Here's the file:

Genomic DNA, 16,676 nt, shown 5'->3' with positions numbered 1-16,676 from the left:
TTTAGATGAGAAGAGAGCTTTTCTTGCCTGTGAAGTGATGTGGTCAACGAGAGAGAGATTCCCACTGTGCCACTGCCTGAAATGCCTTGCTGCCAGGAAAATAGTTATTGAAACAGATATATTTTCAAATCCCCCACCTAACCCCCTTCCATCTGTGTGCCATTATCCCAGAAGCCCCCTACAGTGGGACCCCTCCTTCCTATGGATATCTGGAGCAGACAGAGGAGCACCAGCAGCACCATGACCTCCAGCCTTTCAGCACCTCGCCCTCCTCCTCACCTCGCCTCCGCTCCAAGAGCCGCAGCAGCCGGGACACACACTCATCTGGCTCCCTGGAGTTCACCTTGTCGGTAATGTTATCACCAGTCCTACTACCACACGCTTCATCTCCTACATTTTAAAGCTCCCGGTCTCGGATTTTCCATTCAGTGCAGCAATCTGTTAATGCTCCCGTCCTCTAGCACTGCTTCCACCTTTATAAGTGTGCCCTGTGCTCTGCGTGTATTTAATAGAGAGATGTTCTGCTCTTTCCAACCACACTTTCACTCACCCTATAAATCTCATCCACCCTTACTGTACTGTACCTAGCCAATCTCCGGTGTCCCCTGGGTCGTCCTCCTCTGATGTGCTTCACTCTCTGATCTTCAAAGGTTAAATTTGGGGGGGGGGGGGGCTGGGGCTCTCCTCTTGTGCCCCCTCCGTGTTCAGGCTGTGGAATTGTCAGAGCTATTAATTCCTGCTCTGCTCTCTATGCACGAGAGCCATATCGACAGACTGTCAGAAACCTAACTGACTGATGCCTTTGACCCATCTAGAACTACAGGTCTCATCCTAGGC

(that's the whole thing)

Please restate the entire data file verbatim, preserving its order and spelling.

Genomic DNA, 16,676 nt, shown 5'->3' with positions numbered 1-16,676 from the left:
TTTAGATGAGAAGAGAGCTTTTCTTGCCTGTGAAGTGATGTGGTCAACGAGAGAGAGATTCCCACTGTGCCACTGCCTGAAATGCCTTGCTGCCAGGAAAATAGTTATTGAAACAGATATATTTTCAAATCCCCCACCTAACCCCCTTCCATCTGTGTGCCATTATCCCAGAAGCCCCCTACAGTGGGACCCCTCCTTCCTATGGATATCTGGAGCAGACAGAGGAGCACCAGCAGCACCATGACCTCCAGCCTTTCAGCACCTCGCCCTCCTCCTCACCTCGCCTCCGCTCCAAGAGCCGCAGCAGCCGGGACACACACTCATCTGGCTCCCTGGAGTTCACCTTGTCGGTAATGTTATCACCAGTCCTACTACCACACGCTTCATCTCCTACATTTTAAAGCTCCCGGTCTCGGATTTTCCATTCAGTGCAGCAATCTGTTAATGCTCCCGTCCTCTAGCACTGCTTCCACCTTTATAAGTGTGCCCTGTGCTCTGCGTGTATTTAATAGAGAGATGTTCTGCTCTTTCCAACCACACTTTCACTCACCCTATAAATCTCATCCACCCTTACTGTACTGTACCTAGCCAATCTCCGGTGTCCCCTGGGTCGTCCTCCTCTGATGTGCTTCACTCTCTGATCTTCAAAGGTTAAATTTGGGGGGGGGGGGGGCTGGGGCTCTCCTCTTGTGCCCCCTCCGTGTTCAGGCTGTGGAATTGTCAGAGCTATTAATTCCTGCTCTGCTCTCTATGCACGAGAGCCATATCGACAGACTGTCAGAAACCTAACTGACTGATGCCTTTGACCCATCTAGAACTACAGGTCTCATCCTAGGC